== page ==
On the Musicality of New York and the Sales Pitch of the Saxophone
There was this sort of core nucleus to the score that was Howard Ratner; he’s surrounded by all of these people, and he’s either carnival barking, trying to convince people to do things, or selling stuff, which to me sounded very soloistic. When you get a sales pitch, it’s not that different than a saxophone solo.
That busy-ness and density of talk of New York is kind of discursive sound. There’s a poetry to it, to talking, to debate, the sort of joking around and teasing each other, one upping each other and all that stuff. That, to me, is very soloistic, a kind of language of music and a sort of virtuosic language. It was fun to play with that.
This is Howard’s story, but there’s this interplay of the outside world—and it’s a busy world, a dense world. There are many, many voices and many, many superficial desires, a lot of things going on. It’s a busy, energetic world filled with people. And then there’s this sort of interior world, which is hinted at and is described kind of very beautifully at the beginning and the end of the film. And without going into detail, it’s a spiritual communion. It’s a place devoid of people blabbing on and on. And Howard is at the crossing point.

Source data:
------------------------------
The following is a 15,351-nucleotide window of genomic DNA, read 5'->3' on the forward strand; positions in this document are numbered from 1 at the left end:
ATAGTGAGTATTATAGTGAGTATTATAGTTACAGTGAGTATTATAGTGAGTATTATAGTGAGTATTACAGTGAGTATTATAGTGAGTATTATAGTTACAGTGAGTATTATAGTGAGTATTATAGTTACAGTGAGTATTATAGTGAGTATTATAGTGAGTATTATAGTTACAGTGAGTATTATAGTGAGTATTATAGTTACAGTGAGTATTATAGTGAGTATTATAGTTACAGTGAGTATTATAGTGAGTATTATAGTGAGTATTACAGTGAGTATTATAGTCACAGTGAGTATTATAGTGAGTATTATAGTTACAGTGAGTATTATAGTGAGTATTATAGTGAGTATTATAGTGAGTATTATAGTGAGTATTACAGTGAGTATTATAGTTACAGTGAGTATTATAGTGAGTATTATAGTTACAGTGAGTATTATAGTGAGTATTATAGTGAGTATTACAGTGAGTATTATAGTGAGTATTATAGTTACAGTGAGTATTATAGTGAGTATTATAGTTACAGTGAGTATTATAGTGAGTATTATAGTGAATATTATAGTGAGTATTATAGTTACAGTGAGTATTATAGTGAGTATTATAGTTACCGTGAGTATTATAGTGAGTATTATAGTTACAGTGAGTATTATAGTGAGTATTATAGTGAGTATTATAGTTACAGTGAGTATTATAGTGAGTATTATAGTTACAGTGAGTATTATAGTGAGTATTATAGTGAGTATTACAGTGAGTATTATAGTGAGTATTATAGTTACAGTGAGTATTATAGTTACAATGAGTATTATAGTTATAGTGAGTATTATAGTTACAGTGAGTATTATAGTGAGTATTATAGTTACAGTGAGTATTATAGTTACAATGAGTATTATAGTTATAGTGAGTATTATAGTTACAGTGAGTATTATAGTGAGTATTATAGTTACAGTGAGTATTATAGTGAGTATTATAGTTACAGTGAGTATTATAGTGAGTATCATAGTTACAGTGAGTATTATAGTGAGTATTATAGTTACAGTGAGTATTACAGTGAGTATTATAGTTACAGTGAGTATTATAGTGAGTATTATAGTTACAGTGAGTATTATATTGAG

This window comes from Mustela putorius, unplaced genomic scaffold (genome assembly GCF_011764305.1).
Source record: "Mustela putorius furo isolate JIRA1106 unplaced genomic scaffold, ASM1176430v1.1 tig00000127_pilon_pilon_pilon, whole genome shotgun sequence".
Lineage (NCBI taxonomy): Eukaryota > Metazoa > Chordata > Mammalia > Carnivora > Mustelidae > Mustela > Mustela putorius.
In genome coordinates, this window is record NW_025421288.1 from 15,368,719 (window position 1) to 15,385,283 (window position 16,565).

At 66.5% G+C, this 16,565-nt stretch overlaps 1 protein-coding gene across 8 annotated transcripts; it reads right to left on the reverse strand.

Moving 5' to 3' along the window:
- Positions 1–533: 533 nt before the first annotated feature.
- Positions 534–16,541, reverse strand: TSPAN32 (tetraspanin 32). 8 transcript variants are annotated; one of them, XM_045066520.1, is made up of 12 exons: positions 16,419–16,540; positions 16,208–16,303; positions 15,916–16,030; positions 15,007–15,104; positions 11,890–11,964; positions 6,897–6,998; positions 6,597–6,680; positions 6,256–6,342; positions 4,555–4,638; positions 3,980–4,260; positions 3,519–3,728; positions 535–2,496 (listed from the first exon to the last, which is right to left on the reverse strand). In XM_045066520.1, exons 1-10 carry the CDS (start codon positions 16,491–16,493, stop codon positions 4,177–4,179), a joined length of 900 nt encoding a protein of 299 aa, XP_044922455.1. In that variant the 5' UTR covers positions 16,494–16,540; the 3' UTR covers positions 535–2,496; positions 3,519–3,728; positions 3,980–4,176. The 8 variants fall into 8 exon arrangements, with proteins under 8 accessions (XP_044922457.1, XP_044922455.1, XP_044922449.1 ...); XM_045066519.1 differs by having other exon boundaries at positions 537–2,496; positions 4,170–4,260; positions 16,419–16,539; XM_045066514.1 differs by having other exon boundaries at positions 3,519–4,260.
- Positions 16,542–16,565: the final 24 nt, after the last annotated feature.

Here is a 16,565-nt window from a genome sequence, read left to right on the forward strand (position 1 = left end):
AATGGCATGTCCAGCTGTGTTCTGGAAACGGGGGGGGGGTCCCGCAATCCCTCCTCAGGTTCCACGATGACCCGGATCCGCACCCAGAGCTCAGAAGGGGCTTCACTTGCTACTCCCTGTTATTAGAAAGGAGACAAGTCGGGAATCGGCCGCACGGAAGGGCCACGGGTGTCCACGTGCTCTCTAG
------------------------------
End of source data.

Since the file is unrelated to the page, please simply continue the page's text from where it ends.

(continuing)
I knew that really anchored me. It had to do both of those things. It needed to have that chaos of the city and the chaos of Howard’s desires, but it had to also kind of fall back and dissipate. And all that fragmented stuff needed to get smoothed over into this other world, the spiritual world that’s teased so beautifully in the film.
I feel it’s a little bit schizophrenic in that way, that Howard’s life is a little bit compartmentalized, the way that Howard is. He has his Long Island thing and his Midtown thing. He’s trying to keep all of these pieces, trying to keep everything going. But, at the end of the day, he’s a fool, he doesn’t know how to do it, and he makes bad decisions. It doesn’t mean that his dreams are wrong or that his desire to succeed or to overcome all of these things is wrong. He’s just who he is.
I remember this moment when we were premiering Gems at Lincoln Center, watching from the side. We were about to go out for a Q and A or something like that. And Ronnie Bronstein, the writer, he could tell I was nervous. He looked at me, and he was like, “Dan, if not now, when?” And he was talking about happiness. [Laughs] He was talking about happiness and it changed my life.
Honestly, I’ve been trying to think about things that way since, because you really do have to stop being so hard on yourself about every little thing. I’m just the kind of person where even the good life stresses me out to no end. It’s like it’s not good to me. It’s like, “Oh well, good and no one else gets to have it? What does that mean?” And all this shit. But I’m trying to enjoy it.
Ronnie hit it out of the park.